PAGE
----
If you’re searching for the best hikes in Yosemite National Park, then you’ve come to the right place. With more than 280 (maintained) hiking trails in Yosemite, it can be a little overwhelming to choose which hikes to add to your list when you’re visiting the park for a limited amount of time.
As a California native that grew up just a few hours drive from Yosemite, I’ve been fortunate enough to make my way through this incredible park nearly a dozen times since I was a youngster (most of those trips with my dad). For that reason, this national park holds a very special place in my heart.
Whether you’re visiting Yosemite for a day hike—or you’re here to plan a lengthier adventure for yourself, these are my picks for the absolute best Yosemite hikes you should consider today.
5 Best Hikes in Yosemite National Park (Top Day Hikes & Trails) in 2022
- Vernal and Nevada Falls via the Mist Trail (6.0 Miles — 4 Hours)
- Half Dome via the John Muir Trail (15.0 Miles — 8 Hours)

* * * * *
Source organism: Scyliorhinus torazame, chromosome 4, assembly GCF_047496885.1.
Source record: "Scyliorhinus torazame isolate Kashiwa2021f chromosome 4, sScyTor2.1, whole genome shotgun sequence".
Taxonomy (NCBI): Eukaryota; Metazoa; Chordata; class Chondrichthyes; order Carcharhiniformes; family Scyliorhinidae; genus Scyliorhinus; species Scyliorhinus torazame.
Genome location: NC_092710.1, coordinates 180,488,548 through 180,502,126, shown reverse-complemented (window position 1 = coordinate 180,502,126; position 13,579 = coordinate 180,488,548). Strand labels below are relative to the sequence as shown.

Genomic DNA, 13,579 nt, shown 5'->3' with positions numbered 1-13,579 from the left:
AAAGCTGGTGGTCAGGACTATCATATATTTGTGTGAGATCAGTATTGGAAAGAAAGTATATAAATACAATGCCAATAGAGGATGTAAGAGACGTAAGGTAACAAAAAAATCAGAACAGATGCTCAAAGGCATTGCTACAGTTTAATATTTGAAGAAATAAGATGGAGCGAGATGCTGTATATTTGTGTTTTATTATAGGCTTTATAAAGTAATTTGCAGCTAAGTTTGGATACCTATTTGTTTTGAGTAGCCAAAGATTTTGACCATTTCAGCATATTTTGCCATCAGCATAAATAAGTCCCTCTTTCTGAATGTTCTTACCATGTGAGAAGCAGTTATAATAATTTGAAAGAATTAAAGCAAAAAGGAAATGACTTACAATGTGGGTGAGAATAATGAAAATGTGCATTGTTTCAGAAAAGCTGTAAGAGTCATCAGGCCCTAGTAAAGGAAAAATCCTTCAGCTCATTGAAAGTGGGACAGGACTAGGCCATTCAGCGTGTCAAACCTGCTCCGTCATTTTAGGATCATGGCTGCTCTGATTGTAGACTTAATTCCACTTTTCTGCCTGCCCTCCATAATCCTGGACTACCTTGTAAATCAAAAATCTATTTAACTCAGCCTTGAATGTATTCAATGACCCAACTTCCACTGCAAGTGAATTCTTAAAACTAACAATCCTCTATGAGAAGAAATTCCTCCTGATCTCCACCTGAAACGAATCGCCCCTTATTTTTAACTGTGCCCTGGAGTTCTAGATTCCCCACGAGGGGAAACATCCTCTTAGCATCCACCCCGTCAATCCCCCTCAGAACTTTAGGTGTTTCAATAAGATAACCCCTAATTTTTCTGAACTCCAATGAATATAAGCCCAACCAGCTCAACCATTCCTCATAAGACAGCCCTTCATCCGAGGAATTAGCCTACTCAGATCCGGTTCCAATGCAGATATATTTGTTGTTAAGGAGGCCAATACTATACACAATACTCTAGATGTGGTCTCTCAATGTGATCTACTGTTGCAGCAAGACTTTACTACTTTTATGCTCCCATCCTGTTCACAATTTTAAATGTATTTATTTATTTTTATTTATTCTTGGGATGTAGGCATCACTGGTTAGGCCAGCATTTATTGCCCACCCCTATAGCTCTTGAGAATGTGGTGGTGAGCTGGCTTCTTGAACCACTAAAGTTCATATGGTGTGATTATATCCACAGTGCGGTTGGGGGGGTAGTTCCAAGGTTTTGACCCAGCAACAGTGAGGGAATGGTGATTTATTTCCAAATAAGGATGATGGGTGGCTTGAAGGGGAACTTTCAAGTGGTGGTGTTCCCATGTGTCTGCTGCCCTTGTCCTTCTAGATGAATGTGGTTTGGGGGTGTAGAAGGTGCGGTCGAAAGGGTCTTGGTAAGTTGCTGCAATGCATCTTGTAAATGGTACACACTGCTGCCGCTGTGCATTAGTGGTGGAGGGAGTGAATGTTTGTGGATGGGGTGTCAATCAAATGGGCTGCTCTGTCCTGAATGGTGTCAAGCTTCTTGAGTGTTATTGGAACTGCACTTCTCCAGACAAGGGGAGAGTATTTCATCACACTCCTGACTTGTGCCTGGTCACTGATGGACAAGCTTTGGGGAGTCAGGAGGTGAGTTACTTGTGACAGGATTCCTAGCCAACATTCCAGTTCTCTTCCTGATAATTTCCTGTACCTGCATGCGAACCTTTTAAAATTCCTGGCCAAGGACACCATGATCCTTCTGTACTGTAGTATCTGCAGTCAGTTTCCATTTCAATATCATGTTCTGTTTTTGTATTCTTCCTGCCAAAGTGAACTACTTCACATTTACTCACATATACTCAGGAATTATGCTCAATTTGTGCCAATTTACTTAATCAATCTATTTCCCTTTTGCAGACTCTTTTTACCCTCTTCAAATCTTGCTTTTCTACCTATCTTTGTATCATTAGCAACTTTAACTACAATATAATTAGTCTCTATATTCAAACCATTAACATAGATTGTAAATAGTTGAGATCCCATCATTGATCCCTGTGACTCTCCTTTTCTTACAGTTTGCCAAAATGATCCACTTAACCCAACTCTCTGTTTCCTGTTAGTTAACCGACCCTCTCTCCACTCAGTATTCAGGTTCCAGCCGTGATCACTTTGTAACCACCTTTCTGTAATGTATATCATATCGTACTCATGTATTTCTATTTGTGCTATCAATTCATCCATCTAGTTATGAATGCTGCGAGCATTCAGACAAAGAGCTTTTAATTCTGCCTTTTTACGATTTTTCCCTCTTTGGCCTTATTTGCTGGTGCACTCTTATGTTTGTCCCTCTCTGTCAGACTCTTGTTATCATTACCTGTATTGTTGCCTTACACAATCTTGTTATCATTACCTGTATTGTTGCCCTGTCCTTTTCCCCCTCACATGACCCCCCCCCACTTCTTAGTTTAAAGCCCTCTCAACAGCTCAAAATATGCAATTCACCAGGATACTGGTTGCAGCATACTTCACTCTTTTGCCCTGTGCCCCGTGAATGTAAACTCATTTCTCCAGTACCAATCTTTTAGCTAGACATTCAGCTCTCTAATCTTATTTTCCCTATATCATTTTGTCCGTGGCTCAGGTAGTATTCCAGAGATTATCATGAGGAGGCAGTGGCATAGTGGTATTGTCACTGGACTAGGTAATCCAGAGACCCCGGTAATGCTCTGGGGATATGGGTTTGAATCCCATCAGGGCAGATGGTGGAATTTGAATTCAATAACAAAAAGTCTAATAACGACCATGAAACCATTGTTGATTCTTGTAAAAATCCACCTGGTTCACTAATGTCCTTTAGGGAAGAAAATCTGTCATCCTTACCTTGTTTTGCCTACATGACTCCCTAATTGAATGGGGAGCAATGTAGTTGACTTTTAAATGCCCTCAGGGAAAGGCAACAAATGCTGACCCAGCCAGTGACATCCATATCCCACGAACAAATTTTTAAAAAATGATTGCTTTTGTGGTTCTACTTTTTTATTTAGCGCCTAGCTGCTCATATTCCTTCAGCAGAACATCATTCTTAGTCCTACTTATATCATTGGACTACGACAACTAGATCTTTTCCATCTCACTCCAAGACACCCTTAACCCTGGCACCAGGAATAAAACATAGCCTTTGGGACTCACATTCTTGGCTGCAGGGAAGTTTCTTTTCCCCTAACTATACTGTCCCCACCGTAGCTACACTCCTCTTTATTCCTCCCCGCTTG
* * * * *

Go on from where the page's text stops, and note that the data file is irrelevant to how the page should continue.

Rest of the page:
- Upper Yosemite Falls Trail (7.6 Miles — 5 Hours)
- Clouds Rest Trail (14.0 Miles — 7 Hours)
- Mirror Lake via Valley Loop Trail (4.4 Miles — 2 Hours)
Before we get into my list of the best hikes in Yosemite National Park, I want to answer a few of the most common questions I get from first-time visitors to the park. Click on a question to expand and see my answers—or feel free to head straight down to my full list of the best Yosemite hikes and dive right in.
Do you need a reservation to enter Yosemite National Park?
Yes. As part of a new program to manage crowds during the 2022 summer peak season, a reservation will be required to enter Yosemite National Park from May 20, 2022 through September 30, 2022, for those driving into the park between 6:00am and 4:00pm. You’ll need to book your $2.00 reservation online here on Recreation.gov in advance. Even if you’re planning on just driving through the park and not stopping to hike, you’ll still need a reservation if you’re entering between the hours of 6:00am and 4:00pm.